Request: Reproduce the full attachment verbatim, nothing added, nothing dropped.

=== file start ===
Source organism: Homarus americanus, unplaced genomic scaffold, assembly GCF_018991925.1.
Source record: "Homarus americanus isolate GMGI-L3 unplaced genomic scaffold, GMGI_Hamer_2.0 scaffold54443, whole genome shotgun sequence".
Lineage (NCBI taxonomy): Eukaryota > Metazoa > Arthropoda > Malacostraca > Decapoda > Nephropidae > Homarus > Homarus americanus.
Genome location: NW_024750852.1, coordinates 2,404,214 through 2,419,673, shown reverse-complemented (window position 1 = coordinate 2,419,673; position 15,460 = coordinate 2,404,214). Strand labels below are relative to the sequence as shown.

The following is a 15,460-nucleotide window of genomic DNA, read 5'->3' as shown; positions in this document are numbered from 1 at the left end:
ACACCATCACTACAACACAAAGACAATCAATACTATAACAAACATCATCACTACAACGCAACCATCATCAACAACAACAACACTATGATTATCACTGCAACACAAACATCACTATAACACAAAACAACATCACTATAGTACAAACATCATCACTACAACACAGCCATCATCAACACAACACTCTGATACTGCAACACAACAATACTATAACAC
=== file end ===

Source organism: Homarus americanus, unplaced genomic scaffold, assembly GCF_018991925.1.
Source record: "Homarus americanus isolate GMGI-L3 unplaced genomic scaffold, GMGI_Hamer_2.0 scaffold54443, whole genome shotgun sequence".
Lineage (NCBI taxonomy): Eukaryota > Metazoa > Arthropoda > Malacostraca > Decapoda > Nephropidae > Homarus > Homarus americanus.
Genome location: NW_024750852.1, coordinates 2,404,214 through 2,419,673, shown reverse-complemented (window position 1 = coordinate 2,419,673; position 15,460 = coordinate 2,404,214). Strand labels below are relative to the sequence as shown.

The following is a 15,460-nucleotide window of genomic DNA, read 5'->3' as shown; positions in this document are numbered from 1 at the left end:
ACACCATCACTACAACACAAAGACAATCAATACTATAACAAACATCATCACTACAACGCAACCATCATCAACAACAACAACACTATGATTATCACTGCAACACAAACATCACTATAACACAAAACAACATCACTATAGTACAAACATCATCACTACAACACAGCCATCATCAACACAACACTCTGATACTGCAACACAACAATACTATAACAC